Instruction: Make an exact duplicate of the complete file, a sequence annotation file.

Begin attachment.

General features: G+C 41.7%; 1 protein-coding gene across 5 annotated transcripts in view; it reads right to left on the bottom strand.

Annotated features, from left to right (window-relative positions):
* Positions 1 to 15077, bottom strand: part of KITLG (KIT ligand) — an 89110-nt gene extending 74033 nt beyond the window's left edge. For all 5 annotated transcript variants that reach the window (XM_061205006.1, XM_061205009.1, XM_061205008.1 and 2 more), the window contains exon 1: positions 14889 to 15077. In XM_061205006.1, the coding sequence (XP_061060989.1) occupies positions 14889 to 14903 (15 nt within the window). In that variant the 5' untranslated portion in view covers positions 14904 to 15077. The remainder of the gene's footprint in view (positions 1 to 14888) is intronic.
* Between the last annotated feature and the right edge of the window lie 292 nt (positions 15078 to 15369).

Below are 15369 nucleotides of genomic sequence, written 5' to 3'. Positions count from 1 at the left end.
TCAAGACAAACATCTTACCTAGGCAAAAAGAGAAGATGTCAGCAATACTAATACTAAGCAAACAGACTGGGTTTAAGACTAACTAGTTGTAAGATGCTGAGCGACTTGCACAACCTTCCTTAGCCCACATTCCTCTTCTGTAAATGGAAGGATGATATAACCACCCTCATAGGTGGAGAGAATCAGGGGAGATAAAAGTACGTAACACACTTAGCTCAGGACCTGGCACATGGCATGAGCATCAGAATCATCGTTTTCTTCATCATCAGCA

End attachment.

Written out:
General features: G+C 41.7%; 1 protein-coding gene across 5 annotated transcripts in view; it reads right to left on the bottom strand.

Annotated features, from left to right (window-relative positions):
* Positions 1 to 15077, bottom strand: part of KITLG (KIT ligand) — an 89110-nt gene extending 74033 nt beyond the window's left edge. For all 5 annotated transcript variants that reach the window (XM_061205006.1, XM_061205009.1, XM_061205008.1 and 2 more), the window contains exon 1: positions 14889 to 15077. In XM_061205006.1, the coding sequence (XP_061060989.1) occupies positions 14889 to 14903 (15 nt within the window). In that variant the 5' untranslated portion in view covers positions 14904 to 15077. The remainder of the gene's footprint in view (positions 1 to 14888) is intronic.
* Between the last annotated feature and the right edge of the window lie 292 nt (positions 15078 to 15369).

Below are 15369 nucleotides of genomic sequence, written 5' to 3'. Positions count from 1 at the left end.
TCAAGACAAACATCTTACCTAGGCAAAAAGAGAAGATGTCAGCAATACTAATACTAAGCAAACAGACTGGGTTTAAGACTAACTAGTTGTAAGATGCTGAGCGACTTGCACAACCTTCCTTAGCCCACATTCCTCTTCTGTAAATGGAAGGATGATATAACCACCCTCATAGGTGGAGAGAATCAGGGGAGATAAAAGTACGTAACACACTTAGCTCAGGACCTGGCACATGGCATGAGCATCAGAATCATCGTTTTCTTCATCATCAGCA